|I think the shares here have been soft as the sentiment seems to be turning against residential property and developers, I think mtvw are positioned well though, it is the high end market that is taking a big hit but apart from the properties in Belsize park which are all around the million pound mark and represent about 5 percent of the portfolio most of the book is much much lower value and so not so hurt by the stamp duty grab, the average property was bought for 100k and is now worth 200k with a sitting tenant and then 300k when the tenant dies/moves out I think this sector is probably pretty safe and with rates staying super low still represent a good long term real return|
|Jon -- all this has prompted me to revisit the annual report and the accounting treatment for MTVW's trading properties. Here is the relevant text:
"(k) Inventories – trading properties
These comprise residential properties all of which are held for resale, and are shown in the financial statements at the lower of cost and estimated net realisable value. Cost includes legal fees and commission charges incurred during acquisition together with improvement costs. Net realisable value is the net sale proceeds which the Group expects on sale of a property in its current condition with vacant possession. Where residential properties are sold tenanted, net realised value is the current market value net of associated selling costs. There were no such sales during the financial year. The analysis of the Group revenue as at 31 March 2015 is on page 36."
It is not 100% clear, but "cost includes legal fees and commission charges" suggests that the books carry the trading properties with SDLT included in their book-value cost (i.e SDLT is not charged to the P&L during the year of purchase).
Net realisable value of the trading properties is based on vacant possession, which should always be higher than cost.
So as I see it, the existing NAV will not be affected by the higher SDLT and the future NAV will simply have future purchased properties valued at cost with the higher SDLT included.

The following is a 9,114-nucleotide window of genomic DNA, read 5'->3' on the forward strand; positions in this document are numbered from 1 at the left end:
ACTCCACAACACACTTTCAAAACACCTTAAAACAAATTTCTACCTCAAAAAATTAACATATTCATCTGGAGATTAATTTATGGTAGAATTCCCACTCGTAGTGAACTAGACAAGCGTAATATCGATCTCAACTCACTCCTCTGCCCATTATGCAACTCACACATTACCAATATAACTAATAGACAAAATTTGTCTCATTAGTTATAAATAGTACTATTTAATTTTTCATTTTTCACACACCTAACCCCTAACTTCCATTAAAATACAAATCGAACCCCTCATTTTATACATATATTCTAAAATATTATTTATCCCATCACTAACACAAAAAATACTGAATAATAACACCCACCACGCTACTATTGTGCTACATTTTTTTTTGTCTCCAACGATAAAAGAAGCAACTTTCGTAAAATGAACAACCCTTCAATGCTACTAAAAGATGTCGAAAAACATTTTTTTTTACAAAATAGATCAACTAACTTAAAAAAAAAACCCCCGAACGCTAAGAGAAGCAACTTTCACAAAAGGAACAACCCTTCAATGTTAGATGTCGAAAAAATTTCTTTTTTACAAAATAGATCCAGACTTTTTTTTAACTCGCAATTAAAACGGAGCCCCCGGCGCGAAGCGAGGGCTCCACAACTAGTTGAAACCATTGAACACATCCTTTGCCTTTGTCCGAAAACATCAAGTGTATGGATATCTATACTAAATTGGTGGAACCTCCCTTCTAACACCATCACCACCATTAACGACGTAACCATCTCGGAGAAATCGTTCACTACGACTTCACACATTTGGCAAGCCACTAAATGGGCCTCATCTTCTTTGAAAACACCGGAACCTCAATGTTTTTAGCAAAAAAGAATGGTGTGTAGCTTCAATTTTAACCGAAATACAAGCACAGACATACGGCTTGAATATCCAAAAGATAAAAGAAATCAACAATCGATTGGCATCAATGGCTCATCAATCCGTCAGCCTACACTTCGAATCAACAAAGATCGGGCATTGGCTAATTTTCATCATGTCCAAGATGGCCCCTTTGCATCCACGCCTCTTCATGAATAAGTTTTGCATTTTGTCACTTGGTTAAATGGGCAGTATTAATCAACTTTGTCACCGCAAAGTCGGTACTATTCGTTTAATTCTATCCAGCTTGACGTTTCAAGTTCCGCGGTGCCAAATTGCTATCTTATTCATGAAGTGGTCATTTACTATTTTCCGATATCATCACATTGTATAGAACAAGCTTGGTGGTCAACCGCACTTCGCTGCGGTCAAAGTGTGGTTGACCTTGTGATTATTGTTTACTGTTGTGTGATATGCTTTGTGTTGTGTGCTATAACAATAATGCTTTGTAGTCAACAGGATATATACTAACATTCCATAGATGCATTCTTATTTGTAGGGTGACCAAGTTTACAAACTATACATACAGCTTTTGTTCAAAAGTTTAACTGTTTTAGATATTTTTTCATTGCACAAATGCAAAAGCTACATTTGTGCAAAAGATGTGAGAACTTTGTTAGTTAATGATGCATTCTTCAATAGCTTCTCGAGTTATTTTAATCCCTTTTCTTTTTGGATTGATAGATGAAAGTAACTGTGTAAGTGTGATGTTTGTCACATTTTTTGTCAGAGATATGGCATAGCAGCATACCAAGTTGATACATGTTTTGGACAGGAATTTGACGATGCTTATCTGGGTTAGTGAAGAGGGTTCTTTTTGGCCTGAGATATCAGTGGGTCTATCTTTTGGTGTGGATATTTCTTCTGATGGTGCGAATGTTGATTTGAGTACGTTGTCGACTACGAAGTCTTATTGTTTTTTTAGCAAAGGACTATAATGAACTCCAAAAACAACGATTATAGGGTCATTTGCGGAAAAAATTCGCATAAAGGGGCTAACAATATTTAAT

As such, the effect of paying higher SDLT will be felt -- in cash terms -- from when the higher bands are introduced...
...but in terms of MTVW's accounting profits, will only have an effect in the P&L when the property is sold in the years ahead (the effect will be a lower gross margin to reflect the higher original SDLT cost).
Agreed, I don't see the higher SDLT as having a more long-term effect. A lot of other events will happen between the time MTVW starts paying the higher SDLT and when it starts selling those same properties.|
|Mayn - the stated NAV will be dragged by new properties being valued at about 3% below cost, which will be part of the PL account. A very small part, of course, in the scheme of things.
I think you're right that MTVW will have more muscle to buy at depressed prices, if some BtL individuals decide it's not worth being in the market.|
|I think MTVW will have to pay the extra SDLT.
From that document's Q&A at the end:
"Q24: Will a company be subject to the higher rates of SDLT?
A24: A company purchasing a residential property will be subject to the higher rate of SDLT, even if the property will be its only residential property. There are no special exemptions from the higher rates of SDLT for companies. However, the higher rate of SDLT will not apply in circumstances where the company is subject to the 15% rate of SDLT."
The financial effect of the extra SDLT won't be felt in MTVW's profits until the properties are sold in the years ahead. In the meantime, perhaps there will be less competition buying regulated tenancies and so prices may become more favourable for buyers.
And I see at least our MTVW shareholding won't count in deciding whether we are buying a second home:
"Q26: I have a share in a limited company which owns a property for rental to tenants. I am purchasing another property which I will own direct. I do not own any other residential property. Will I have to pay the higher rates apply?
A26: No, shareholdings in a company that owns residential property will not be counted when determining if an individual is purchasing an additional residential property, although the company may be liable to the higher rates if it purchases residential property. As this is your first purchase of a residential property the higher rates will not apply."|
|dan -interesting question.
It might ... the relevant document is here; maybe someone can interpret it more precisely:
If it did, gross profit could be reduced, but the cost could be partially offset against corporation tax, and CT will reduce to 17% in 2020 I understand.|